Differences in human, mouse brain cells have important implications for disease research
FINDINGSA UCLA-led study comparing brain cells known as astrocytes in humans and mice found that mouse astrocytes are more resilient to oxidative stress, a damaging imbalance that is a mechanism behind many neurological disorders. A lack of oxygen triggers molecular repair mechanisms in these mouse astrocytes but not in human astrocytes. In contrast, inflammation activates immune-response genes in human astrocytes but not mouse astrocytes.BACKGROUNDAlthough the mouse is a ubiquitous laboratory model used in research for neurological diseases, results from studies in mice are not always applicable to humans. In fact, more t...
Source: UCLA Newsroom: Health Sciences - June 25, 2021 Category: Universities & Medical Training Source Type: news

UCLA study reveals how immune cells can be trained to fight infections
This study shows how collaborations between researchers in the UCLA College and David Geffen School of Medicine can produce innovative and impactful science that benefits human health,” Hoffmann said.The study ’s co-lead author is Sho Ohta, an assistant professor at the University of Tokyo and a former postdoctoral scholar in Hoffmann’s UCLA laboratory. Other co-authors are UCLA M.D.–Ph.D. student Katherine Sheu; Roberto Spreafico, a former postdoctoral scholar in Hoffmann’s laboratory; Adewunmi A delaja, who earned his Ph.D. in Hoffmann’s laboratory and is now working toward his M.D. at...
Source: UCLA Newsroom: Health Sciences - June 24, 2021 Category: Universities & Medical Training Source Type: news

People who have had COVID-19 may require only single dose of two-dose vaccines
People who have previously been infected with COVID-19 may need only one dose of the two-dose mRNA vaccines to achieve maximum protection against the virus, a new UCLA study suggests. But all vaccinated individuals, whether previously infected or not, will likely require booster shots moving forward because antibodies created through both vaccines and natural infection wane at the same relatively rapid rate, the authors say.In astudy published today in the peer-reviewed journal ACS Nano, the researchers report that a previous COVID-19 infection effectively serves as the first “dose” of a two-dose vaccine, with ...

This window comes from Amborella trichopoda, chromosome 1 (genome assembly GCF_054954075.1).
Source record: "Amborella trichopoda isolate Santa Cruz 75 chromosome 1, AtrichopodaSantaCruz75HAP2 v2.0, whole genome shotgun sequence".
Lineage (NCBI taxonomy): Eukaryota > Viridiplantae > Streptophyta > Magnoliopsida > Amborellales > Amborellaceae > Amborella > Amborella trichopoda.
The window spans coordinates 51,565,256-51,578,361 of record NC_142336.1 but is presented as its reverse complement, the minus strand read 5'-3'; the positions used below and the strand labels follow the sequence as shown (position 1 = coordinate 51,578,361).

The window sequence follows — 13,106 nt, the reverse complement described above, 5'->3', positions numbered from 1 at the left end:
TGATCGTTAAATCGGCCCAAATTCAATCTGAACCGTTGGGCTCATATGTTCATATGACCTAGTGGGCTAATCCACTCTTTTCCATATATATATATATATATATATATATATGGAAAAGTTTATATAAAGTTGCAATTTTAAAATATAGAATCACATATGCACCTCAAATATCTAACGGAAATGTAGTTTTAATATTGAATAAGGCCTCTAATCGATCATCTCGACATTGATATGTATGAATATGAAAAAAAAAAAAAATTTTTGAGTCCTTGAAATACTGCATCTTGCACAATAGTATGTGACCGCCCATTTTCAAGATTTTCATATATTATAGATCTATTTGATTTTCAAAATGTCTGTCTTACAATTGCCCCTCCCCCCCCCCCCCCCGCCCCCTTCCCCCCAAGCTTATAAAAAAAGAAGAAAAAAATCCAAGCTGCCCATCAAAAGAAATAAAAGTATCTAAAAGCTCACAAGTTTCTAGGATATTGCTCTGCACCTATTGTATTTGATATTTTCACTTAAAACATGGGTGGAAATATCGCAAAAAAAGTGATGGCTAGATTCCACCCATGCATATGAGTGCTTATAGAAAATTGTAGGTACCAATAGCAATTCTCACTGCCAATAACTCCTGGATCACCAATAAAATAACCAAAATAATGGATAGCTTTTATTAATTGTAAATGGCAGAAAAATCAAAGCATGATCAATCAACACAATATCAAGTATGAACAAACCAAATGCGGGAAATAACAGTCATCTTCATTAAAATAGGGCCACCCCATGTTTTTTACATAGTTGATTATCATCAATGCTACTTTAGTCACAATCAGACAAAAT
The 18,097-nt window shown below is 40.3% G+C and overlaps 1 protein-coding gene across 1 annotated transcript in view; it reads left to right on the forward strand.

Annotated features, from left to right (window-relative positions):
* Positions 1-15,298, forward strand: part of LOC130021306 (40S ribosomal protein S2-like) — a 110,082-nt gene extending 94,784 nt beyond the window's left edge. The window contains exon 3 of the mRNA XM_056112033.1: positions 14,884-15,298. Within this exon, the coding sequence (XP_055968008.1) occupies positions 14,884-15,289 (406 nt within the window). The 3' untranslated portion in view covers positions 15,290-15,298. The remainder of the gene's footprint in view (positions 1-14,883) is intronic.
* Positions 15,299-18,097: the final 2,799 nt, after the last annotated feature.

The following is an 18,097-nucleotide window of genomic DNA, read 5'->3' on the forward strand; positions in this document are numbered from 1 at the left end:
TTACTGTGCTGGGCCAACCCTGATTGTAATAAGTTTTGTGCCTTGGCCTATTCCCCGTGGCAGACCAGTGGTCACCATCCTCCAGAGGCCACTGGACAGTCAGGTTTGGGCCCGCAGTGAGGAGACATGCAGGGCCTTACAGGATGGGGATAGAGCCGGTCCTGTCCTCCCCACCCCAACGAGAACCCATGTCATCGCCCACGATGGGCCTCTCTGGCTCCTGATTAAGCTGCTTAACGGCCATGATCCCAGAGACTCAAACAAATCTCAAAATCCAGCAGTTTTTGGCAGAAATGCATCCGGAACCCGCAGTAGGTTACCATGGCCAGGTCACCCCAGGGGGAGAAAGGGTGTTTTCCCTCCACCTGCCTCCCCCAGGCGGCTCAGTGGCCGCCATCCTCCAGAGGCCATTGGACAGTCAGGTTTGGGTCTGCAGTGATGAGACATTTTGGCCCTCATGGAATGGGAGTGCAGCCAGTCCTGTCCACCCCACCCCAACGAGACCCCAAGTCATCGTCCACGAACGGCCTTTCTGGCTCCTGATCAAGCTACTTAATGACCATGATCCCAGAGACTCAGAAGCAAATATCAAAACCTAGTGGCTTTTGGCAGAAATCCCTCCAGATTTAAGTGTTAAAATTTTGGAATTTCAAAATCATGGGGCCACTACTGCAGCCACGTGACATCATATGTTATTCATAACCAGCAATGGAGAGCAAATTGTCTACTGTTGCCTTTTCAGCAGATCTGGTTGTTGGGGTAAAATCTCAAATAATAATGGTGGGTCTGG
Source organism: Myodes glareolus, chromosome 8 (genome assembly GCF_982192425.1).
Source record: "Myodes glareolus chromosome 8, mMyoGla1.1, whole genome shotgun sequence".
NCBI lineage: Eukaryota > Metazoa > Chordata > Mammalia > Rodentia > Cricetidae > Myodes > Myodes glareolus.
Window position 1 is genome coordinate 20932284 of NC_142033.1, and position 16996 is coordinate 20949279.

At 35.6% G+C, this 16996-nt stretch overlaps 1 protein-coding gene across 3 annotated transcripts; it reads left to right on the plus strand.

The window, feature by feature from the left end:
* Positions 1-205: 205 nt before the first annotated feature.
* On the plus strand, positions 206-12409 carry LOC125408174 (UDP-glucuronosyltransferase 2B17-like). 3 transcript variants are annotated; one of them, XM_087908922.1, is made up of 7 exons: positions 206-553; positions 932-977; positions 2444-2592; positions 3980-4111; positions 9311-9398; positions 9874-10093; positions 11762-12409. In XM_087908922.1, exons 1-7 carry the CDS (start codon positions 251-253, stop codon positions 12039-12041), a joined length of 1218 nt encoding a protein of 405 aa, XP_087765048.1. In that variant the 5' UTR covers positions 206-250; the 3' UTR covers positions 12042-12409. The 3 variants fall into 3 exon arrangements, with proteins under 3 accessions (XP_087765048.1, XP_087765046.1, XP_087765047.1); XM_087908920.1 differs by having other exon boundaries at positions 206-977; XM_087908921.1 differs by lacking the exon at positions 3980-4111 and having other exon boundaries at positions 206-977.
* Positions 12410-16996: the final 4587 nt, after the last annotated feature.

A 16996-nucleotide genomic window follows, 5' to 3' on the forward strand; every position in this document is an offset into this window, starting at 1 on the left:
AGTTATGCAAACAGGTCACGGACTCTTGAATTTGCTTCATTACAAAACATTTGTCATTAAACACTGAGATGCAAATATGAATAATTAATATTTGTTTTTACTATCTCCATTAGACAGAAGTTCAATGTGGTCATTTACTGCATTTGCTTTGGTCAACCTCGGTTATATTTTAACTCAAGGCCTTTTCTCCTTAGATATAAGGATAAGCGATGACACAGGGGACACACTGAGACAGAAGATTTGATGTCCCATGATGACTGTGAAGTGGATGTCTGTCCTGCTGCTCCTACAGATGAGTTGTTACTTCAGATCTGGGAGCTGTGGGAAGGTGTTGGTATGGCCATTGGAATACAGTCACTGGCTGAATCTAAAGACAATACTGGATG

Source: UCLA Newsroom: Health Sciences - June 24, 2021 Category: Universities & Medical Training Source Type: news

Report identifies barriers to accessing dental care for low-income Californians
Apolicy brief by the UCLA Center for Health Policy Research identifies three of the most important factors that have led to disparities in Californians ’ access to dental care. There are fewer dentists per capita in some parts of the state.About 79% of the state ’s dentists did not provide care for low-income patients who rely on Medi-Cal.Only 8% of the state ’s dentists are Latino or Black, compared with 60% of the state’s low-income adult population overall.The authors also note that a shortage of dentists is looming: Some 23% of dentists are 60 years old or older and nearing retirement age, ...
Source: UCLA Newsroom: Health Sciences - June 21, 2021 Category: Universities & Medical Training Source Type: news

Medication may help heavy-drinking smokers improve their health
This study confirms that medications can play a role, Ray said, but she noted that it can be challenging for patients to take more than one prescribed medication.“Varenicline alone is doing a great job, and this trial indicates that there is not much room for naltrexone to make a difference,” Ray said. “But even medications like varenicline have their limitations. Medication is only part of the solution. There remains much research to be done on addict ions and how to treat them.”Ray says that those who wish to quit smoking and reduce drinking may consider talking to their doctor about the possibili...
Source: UCLA Newsroom: Health Sciences - June 15, 2021 Category: Universities & Medical Training Source Type: news